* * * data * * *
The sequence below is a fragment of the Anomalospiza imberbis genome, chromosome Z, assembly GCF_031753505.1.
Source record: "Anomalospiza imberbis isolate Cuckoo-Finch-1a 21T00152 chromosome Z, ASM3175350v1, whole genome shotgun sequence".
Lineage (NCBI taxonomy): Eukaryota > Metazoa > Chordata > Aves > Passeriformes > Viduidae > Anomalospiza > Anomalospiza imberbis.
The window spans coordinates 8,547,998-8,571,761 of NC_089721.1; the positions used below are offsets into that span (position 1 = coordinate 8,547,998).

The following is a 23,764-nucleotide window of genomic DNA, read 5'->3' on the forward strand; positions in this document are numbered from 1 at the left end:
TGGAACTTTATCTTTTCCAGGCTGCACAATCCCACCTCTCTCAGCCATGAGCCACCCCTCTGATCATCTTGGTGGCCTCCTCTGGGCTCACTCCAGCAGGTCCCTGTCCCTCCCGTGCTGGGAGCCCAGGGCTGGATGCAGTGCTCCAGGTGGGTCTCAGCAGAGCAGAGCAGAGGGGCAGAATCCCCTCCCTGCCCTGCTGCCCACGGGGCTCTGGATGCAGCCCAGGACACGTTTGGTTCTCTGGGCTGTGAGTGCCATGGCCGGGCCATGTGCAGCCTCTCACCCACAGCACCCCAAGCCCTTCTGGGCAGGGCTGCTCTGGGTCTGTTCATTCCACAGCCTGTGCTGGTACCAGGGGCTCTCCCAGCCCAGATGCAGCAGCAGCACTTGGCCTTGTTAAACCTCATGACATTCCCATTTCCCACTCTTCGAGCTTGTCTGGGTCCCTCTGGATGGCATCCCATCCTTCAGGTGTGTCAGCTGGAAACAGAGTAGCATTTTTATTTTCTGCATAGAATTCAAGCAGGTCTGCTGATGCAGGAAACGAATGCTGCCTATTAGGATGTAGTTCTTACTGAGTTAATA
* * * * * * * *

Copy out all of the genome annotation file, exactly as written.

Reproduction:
The sequence below is a fragment of the Anomalospiza imberbis genome, chromosome Z, assembly GCF_031753505.1.
Source record: "Anomalospiza imberbis isolate Cuckoo-Finch-1a 21T00152 chromosome Z, ASM3175350v1, whole genome shotgun sequence".
Lineage (NCBI taxonomy): Eukaryota > Metazoa > Chordata > Aves > Passeriformes > Viduidae > Anomalospiza > Anomalospiza imberbis.
The window spans coordinates 8,547,998-8,571,761 of NC_089721.1; the positions used below are offsets into that span (position 1 = coordinate 8,547,998).

The following is a 23,764-nucleotide window of genomic DNA, read 5'->3' on the forward strand; positions in this document are numbered from 1 at the left end:
TGGAACTTTATCTTTTCCAGGCTGCACAATCCCACCTCTCTCAGCCATGAGCCACCCCTCTGATCATCTTGGTGGCCTCCTCTGGGCTCACTCCAGCAGGTCCCTGTCCCTCCCGTGCTGGGAGCCCAGGGCTGGATGCAGTGCTCCAGGTGGGTCTCAGCAGAGCAGAGCAGAGGGGCAGAATCCCCTCCCTGCCCTGCTGCCCACGGGGCTCTGGATGCAGCCCAGGACACGTTTGGTTCTCTGGGCTGTGAGTGCCATGGCCGGGCCATGTGCAGCCTCTCACCCACAGCACCCCAAGCCCTTCTGGGCAGGGCTGCTCTGGGTCTGTTCATTCCACAGCCTGTGCTGGTACCAGGGGCTCTCCCAGCCCAGATGCAGCAGCAGCACTTGGCCTTGTTAAACCTCATGACATTCCCATTTCCCACTCTTCGAGCTTGTCTGGGTCCCTCTGGATGGCATCCCATCCTTCAGGTGTGTCAGCTGGAAACAGAGTAGCATTTTTATTTTCTGCATAGAATTCAAGCAGGTCTGCTGATGCAGGAAACGAATGCTGCCTATTAGGATGTAGTTCTTACTGAGTTAATA